What Do ADD Coaches Do?

ADD/ADHD Coaches work with people in a collaborative way. Whereas therapy is often looking backward – i.e. at previous issues or challenges and how they can understood differently – coaches are forward focused – i.e. on functioning in the present and in the future.

ADD/ADHD Coaches help people to:

  • Find their strengths
  • Develop strategies for their areas of challenge
  • Pull in the resources they need
  • Develop skills to take care of themselves
  • And a whole lot more…

The coaching relationship is a very collaborative one – where the coach works with the individual to work on his/her own goals, challenges and issues.

The ADD/ADHD coach provides: accountability, support and encouragement.
When someone has been challenged with functional issues with their ADD/ADHD for some time – these three things can make a world of difference for someone who has been struggling.

How Does ADD/ADHD Coaching Work?

When someone works with an ADD/ADHD coach, they meet with their coach regularly. It is very common for these meetings, or appointments to occur on the telephone. There are times that someone can have sessions with their ADD/ADHD coach in an office (or even a coffee shop) for face to face sessions, but it is very common for telephone coaching to occur. Telephone coaching helps to eliminate the need for travel time, and it helps people to find a coach who suits them best, even if they are geographically far away from that coach.

In general, there would be a ‘getting to know you’ session, and the parameters of coaching would be discussed – so that the participant learns what he can expect from the coach, as well as the coaching process.

Then, there are coaching sessions which occur on a reasonably frequent basis – i.e. 2-4 times per month. Many coaches also include ‘check in’ emails on a more frequent basis. These emails help people to be more accountable, and to have more ongoing support between coaching calls.

How much does ADD/ADHD coaching cost?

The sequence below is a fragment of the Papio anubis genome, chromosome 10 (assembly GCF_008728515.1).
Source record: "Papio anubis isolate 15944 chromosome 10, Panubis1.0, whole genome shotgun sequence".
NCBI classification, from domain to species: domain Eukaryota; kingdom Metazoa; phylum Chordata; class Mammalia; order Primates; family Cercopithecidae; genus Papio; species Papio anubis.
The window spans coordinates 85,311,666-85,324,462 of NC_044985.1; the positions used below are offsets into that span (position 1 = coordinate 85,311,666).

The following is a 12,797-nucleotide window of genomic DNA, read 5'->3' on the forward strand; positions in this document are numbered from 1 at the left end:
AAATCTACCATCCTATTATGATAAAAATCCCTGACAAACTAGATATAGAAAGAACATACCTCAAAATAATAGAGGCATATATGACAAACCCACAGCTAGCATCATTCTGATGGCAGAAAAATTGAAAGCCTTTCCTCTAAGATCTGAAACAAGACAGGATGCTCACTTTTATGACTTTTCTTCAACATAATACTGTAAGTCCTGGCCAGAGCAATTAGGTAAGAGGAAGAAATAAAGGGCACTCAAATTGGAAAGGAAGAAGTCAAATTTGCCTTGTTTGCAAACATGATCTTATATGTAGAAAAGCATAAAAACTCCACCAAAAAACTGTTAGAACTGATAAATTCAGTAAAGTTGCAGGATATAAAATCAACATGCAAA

Prices can vary – depending on the coach’s experience, and their expertise. For example – a new coach would charge less than someone who has been doing this for years. It is common for people to pay $300-$400 per month for the personalized support of an ADD coach.

Group coaching is an option which can make it more affordable for people to participate in ADD/ADHD coaching. This way, there is less personalized attention, yet the person is able to still benefit from the coaching process. Group coaching is less expensive, and thus it is often easier for people to participate in.

Does ADD/ADHD Coaching Work for Adults, Teens and Kids with ADHD?

ADD coaching has been done with adults right from its start. When an adult engages in coaching, he/she can take responsibility for his/her participation in the process and benefit from it.

When coaching is done with kids or teens with ADHD, it can be much harder. This can relate to many issues – including a child or teen’s comprehension of what is going on (i.e. do they even attribute problematic behaviors to their own symptoms or actions?), or their desire to work on challenging or frustrating issues. My understanding is that for older teens, ADD coaching can be a lot more helpful than for young kids.

That said, as with behavioral treatments for kids and teens with ADD/ADHD, when the parents learn the specific skills, they can help to support their child or teen with these on a day to day basis. Thus, if parents learn the skills that an ADD coach can provide, it can help the child or teen significantly.

Resources which you may be interested in:

This article is meant to be an introduction to coaching for ADD/ADHD. Please share your thoughts in the comments below.

Please let us know: Have you ever considered coaching for ADD/ADHD? Have you ever tried it?

Please share your comments below.

Best,

Dr. Kenny

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Adult ADD Overwhelm

It is very common for adults with ADD to feel overwhelmed. If you are an adult with ADD, or live with one, then you know what I’m talking about. Often ‘living by the to-do list’.

I’ve just posted a video podcast interview with Jennifer Koretsky about this exact topic.
If you want to get some specific strategies to help you to overcome Adult ADD overwhelm, then go visit this video podcast now: Adult ADD Overwhelm.

And if you want to be sure to get all new episodes of the ADHD TV Video Podcast delivered right to your computer or iPod, make sure to subscribe to our show via iTunes. (You can watch a video on how to do that here).

Enjoy!

Best,

Dr. Kenny